2017-02-10 / News

Fr. John Essel Comes to Ste. Anne’s

By Kevin R. Hess

John Essel outside Ste. Anne’s Church on the Island. John Essel outside Ste. Anne’s Church on the Island. Reverend Father John Christian Essel arrived on Mackinac Island January 3 to begin his new assignment as associate pastor at Ste. Anne’s Church on Mackinac Island, St. Ignatius Loyola in St. Ignace, and Immaculate Conception at Moran.

This is Reverend Essel’s first assignment in America. He was born in 1959 in Gomoa Fetteh in the central region of Ghana, Africa, and has lived and served his entire life in Ghana. At the age of 10, he left home to live with his aunt in Apam, Ghana, a bigger city that offered better educational opportunities. It was in Apam that Rev. Essel was introduced to the Catholic Church. He was baptized in 1970 and confirmed in 1971. Soon after, Rev. Essel says, his dedication and commitment to the church grew.

“I began to be more interested in the church and its activities,” he said.

His pastor in Apam took special interest in him and asked his aunt to allow him to stay in the rectory. Living with the priest helped Rev. Essel to grow in his faith and discern what to do with his future. He soon decided he wanted to pursue a calling to the priesthood.

He made his intentions known to the priest and his aunt. After completing his basic education, he wrote the entrance exam to the minor seminary. In October 1976, at the age of 17, Rev. Essel entered St. Teresa’s Minor Seminary in Amino, Elmina, also in Ghana. He completed minor seminary in 1983 and entered St. Peter’s Regional Seminary in Pedu, Cape Coast, in central Ghana. There he studied two years of philosophy and four years of theology. He was ordained to Catholic priesthood for the Archdiocese of Cape Coast in 1989.

From 1989 to 2005, Rev. Essel served in the parishes of Cape Coast. In 2005, he was sent on mission to the northern region of Ghana to assist with a newly created Diocese of Yendi. He served in Yendi for nine years, and then returned to Cape Coast. In November 2016, Rev. Essel and a colleague, Reverend Augustine Essel (no relation), came to the Upper Peninsula to serve in the Diocese of Marquette. After orientation, Father Augustine was assigned to Escanaba, while Father John Christian was assigned to St. Ignace, Moran, and Mackinac Island. He will reside in the rectory of Ste. Anne’s Church on the Island.

Rev. Essel’s duties will be to assist Father Frank Ricca in all of the pastoral duties of the three parishes. Because he will reside on the Island, he will be available to parishioners for home visits and pastoral care. Deacon Tom McClelland of St. Ignace said that having Rev. Essel on the Island makes it easier to provide the necessary pastoral care.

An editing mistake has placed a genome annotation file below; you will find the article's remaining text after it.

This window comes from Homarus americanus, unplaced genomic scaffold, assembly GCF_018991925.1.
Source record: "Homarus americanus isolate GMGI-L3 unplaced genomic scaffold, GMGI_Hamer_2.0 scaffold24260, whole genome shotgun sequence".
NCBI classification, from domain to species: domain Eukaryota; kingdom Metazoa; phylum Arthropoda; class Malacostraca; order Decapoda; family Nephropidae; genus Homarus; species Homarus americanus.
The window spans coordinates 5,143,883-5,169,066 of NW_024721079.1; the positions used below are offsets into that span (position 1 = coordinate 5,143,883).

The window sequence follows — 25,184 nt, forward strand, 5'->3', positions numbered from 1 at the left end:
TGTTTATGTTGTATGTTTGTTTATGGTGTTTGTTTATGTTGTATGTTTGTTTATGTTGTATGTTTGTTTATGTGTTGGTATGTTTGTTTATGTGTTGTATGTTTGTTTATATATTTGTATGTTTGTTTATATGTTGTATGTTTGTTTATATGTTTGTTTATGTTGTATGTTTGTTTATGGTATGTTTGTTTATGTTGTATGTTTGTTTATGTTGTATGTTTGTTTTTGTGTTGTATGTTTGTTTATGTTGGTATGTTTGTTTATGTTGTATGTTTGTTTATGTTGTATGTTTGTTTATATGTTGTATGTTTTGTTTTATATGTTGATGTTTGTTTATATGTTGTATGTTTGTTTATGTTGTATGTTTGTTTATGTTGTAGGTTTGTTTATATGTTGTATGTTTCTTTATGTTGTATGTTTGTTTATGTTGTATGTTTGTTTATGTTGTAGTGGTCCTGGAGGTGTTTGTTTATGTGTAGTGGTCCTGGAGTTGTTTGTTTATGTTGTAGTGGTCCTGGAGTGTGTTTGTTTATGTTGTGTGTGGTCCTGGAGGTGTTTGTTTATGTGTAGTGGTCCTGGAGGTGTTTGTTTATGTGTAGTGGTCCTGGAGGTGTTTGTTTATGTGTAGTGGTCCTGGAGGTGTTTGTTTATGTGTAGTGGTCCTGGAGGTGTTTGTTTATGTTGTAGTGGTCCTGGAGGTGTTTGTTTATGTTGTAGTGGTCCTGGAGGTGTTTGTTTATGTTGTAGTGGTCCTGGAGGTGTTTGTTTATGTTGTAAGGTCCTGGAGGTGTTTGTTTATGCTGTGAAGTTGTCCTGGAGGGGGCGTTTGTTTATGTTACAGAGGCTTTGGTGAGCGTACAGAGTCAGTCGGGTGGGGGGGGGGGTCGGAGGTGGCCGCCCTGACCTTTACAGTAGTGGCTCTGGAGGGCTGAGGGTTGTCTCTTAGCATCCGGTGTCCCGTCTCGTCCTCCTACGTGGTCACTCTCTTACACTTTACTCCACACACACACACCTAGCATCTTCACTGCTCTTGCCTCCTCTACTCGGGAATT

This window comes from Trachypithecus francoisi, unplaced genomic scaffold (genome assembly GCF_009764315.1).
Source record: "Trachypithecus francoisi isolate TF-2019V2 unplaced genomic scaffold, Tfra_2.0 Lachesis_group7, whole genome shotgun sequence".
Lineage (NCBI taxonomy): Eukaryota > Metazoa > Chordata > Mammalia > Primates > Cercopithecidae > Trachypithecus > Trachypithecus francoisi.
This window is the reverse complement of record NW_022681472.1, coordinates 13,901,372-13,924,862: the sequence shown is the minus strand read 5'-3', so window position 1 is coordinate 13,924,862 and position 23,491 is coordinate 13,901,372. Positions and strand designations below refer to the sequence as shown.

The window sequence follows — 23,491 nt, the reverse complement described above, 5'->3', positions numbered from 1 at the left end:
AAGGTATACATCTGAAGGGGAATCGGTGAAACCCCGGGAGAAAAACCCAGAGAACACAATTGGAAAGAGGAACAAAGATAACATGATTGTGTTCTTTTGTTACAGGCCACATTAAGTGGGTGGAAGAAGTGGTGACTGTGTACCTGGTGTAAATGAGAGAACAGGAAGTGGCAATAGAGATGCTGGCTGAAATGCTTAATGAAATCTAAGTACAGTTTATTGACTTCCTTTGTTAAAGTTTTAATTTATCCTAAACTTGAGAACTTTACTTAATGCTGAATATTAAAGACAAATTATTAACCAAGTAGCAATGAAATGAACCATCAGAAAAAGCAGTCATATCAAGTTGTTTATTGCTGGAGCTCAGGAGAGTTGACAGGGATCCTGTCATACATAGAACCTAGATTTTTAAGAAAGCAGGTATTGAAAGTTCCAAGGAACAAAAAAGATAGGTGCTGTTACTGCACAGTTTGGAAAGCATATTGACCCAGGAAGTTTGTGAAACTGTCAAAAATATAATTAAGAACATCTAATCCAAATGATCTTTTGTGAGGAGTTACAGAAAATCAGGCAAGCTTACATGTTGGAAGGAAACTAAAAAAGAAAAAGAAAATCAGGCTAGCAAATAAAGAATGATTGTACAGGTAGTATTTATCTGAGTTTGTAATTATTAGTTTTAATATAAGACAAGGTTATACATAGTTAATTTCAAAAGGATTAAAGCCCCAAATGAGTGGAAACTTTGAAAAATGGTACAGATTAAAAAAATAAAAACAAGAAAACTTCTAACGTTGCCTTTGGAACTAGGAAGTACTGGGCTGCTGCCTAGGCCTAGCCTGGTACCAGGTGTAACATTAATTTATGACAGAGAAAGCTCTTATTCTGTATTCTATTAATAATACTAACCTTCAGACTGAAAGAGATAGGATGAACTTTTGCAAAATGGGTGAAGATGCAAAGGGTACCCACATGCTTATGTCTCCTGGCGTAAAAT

“Father John will, in a very real way, be able to pastor those on the Island,” he said.

“My role is to help people spiritually, physically, and materially,” said Rev. Essel.

Rev. Essel replaces Father Edward Baafi, who was assigned to pastor the three parishes of Rudyard, Brimley, and Trout Lake. Father Edward was also from Ghana. Deacon McClelland said that Ghana has an abundance of priests and that many are essentially sent to America as missionaries.

“His complete role is still to be determined, and I’m interested to see the different ways in which Father John will serve,” said Deacon McClelland.

Deacon McClelland familiarized Rev. Essel to the area and his new home.

“I’m enjoying my time with Father John. He is very intelligent and very well studied. I think he will be a great pastor to the people,” he said.

Rev. Essel is enjoying his time in America and is looking forward to connecting with people in the community.

“My aim of being here is to join the bishop, priests, and the lay faithful to continue building the kingdom of God, and retain and win souls to Jesus Christ by proclaiming the message of salvation and administering the sacraments,” he said. “I want to be with people, get to know them, learn from them, and use my experience in the priesthood and in life to support, counsel, and build them spiritually. In doing so, I will build my own spiritual life. I want only to build upon what our predecessors have done for many years.”

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